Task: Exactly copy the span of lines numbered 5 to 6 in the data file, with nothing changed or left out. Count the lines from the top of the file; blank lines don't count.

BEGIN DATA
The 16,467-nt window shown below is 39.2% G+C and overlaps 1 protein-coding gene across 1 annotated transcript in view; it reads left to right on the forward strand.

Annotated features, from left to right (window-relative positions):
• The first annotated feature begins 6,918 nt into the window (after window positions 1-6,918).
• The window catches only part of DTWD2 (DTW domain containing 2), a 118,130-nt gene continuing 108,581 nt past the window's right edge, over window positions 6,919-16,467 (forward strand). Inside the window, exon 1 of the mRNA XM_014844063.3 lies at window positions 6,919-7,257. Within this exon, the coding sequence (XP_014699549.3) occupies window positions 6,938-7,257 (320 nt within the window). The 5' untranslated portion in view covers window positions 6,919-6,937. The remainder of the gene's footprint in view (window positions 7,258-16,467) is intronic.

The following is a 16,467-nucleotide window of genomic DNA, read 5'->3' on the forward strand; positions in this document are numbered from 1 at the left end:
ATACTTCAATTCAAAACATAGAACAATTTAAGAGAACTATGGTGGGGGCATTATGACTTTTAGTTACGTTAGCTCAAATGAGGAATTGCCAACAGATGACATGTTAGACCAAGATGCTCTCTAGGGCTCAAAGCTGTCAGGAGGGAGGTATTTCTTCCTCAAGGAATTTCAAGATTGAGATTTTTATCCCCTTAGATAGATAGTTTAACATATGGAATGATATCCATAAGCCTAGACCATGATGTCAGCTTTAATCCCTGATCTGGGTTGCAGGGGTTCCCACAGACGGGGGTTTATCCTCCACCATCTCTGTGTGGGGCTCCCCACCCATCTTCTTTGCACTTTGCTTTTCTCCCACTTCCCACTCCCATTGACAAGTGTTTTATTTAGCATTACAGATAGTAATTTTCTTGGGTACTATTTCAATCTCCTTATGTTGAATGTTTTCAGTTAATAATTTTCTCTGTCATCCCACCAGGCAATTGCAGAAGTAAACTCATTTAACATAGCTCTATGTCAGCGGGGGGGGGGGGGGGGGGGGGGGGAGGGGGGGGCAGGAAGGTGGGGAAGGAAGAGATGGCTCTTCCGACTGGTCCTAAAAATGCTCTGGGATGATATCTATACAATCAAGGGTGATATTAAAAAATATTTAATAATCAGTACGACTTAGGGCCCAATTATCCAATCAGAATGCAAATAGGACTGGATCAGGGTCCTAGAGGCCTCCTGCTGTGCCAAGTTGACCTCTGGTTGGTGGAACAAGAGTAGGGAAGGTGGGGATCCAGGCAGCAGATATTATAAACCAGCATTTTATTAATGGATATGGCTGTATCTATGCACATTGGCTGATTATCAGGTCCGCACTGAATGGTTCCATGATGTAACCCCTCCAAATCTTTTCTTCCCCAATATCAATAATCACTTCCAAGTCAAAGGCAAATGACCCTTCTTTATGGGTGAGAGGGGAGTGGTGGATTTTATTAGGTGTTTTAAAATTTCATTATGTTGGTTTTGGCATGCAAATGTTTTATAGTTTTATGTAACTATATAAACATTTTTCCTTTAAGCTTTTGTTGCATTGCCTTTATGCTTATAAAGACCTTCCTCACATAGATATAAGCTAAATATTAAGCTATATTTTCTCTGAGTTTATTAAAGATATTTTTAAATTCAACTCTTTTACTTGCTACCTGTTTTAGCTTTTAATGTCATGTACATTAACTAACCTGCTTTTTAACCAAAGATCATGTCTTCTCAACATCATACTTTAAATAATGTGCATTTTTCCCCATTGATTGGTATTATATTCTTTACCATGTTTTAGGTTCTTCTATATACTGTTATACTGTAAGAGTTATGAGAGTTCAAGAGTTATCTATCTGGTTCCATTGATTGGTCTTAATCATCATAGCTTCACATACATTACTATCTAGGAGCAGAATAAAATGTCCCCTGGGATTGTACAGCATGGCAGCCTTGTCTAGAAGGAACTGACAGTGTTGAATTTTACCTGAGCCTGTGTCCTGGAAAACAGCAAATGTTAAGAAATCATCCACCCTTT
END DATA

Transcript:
The following is a 16,467-nucleotide window of genomic DNA, read 5'->3' on the forward strand; positions in this document are numbered from 1 at the left end:
ATACTTCAATTCAAAACATAGAACAATTTAAGAGAACTATGGTGGGGGCATTATGACTTTTAGTTACGTTAGCTCAAATGAGGAATTGCCAACAGATGACATGTTAGACCAAGATGCTCTCTAGGGCTCAAAGCTGTCAGGAGGGAGGTATTTCTTCCTCAAGGAATTTCAAGATTGAGATTTTTATCCCCTTAGATAGATAGTTTAACATATGGAATGATATCCATAAGCCTAGACCATGATGTCAGCTTTAATCCCTGATCTGGGTTGCAGGGGTTCCCACAGACGGGGGTTTATCCTCCACCATCTCTGTGTGGGGCTCCCCACCCATCTTCTTTGCACTTTGCTTTTCTCCCACTTCCCACTCCCATTGACAAGTGTTTTATTTAGCATTACAGATAGTAATTTTCTTGGGTACTATTTCAATCTCCTTATGTTGAATGTTTTCAGTTAATAATTTTCTCTGTCATCCCACCAGGCAATTGCAGAAGTAAACTCATTTAACATAGCTCTATGTCAGCGGGGGGGGGGGGGGGGGGGGGGGGAGGGGGGGGCAGGAAGGTGGGGAAGGAAGAGATGGCTCTTCCGACTGGTCCTAAAAATGCTCTGGGATGATATCTATACAATCAAGGGTGATATTAAAAAATATTTAATAATCAGTACGACTTAGGGCCCAATTATCCAATCAGAATGCAAATAGGACTGGATCAGGGTCCTAGAGGCCTCCTGCTGTGCCAAGTTGACCTCTGGTTGGTGGAACAAGAGTAGGGAAGGTGGGGATCCAGGCAGCAGATATTATAAACCAGCATTTTATTAATGGATATGGCTGTATCTATGCACATTGGCTGATTATCAGGTCCGCACTGAATGGTTCCATGATGTAACCCCTCCAAATCTTTTCTTCCCCAATATCAATAATCACTTCCAAGTCAAAGGCAAATGACCCTTCTTTATGGGTGAGAGGGGAGTGGTGGATTTTATTAGGTGTTTTAAAATTTCATTATGTTGGTTTTGGCATGCAAATGTTTTATAGTTTTATGTAACTATATAAACATTTTTCCTTTAAGCTTTTGTTGCATTGCCTTTATGCTTATAAAGACCTTCCTCACATAGATATAAGCTAAATATTAAGCTATATTTTCTCTGAGTTTATTAAAGATATTTTTAAATTCAACTCTTTTACTTGCTACCTGTTTTAGCTTTTAATGTCATGTACATTAACTAACCTGCTTTTTAACCAAAGATCATGTCTTCTCAACATCATACTTTAAATAATGTGCATTTTTCCCCATTGATTGGTATTATATTCTTTACCATGTTTTAGGTTCTTCTATATACTGTTATACTGTAAGAGTTATGAGAGTTCAAGAGTTATCTATCTGGTTCCATTGATTGGTCTTAATCATCATAGCTTCACATACATTACTATCTAGGAGCAGAATAAAATGTCCCCTGGGATTGTACAGCATGGCAGCCTTGTCTAGAAGGAACTGACAGTGTTGAATTTTACCTGAGCCTGTGTCCTGGAAAACAGCAAATGTTAAGAAATCATCCACCCTTT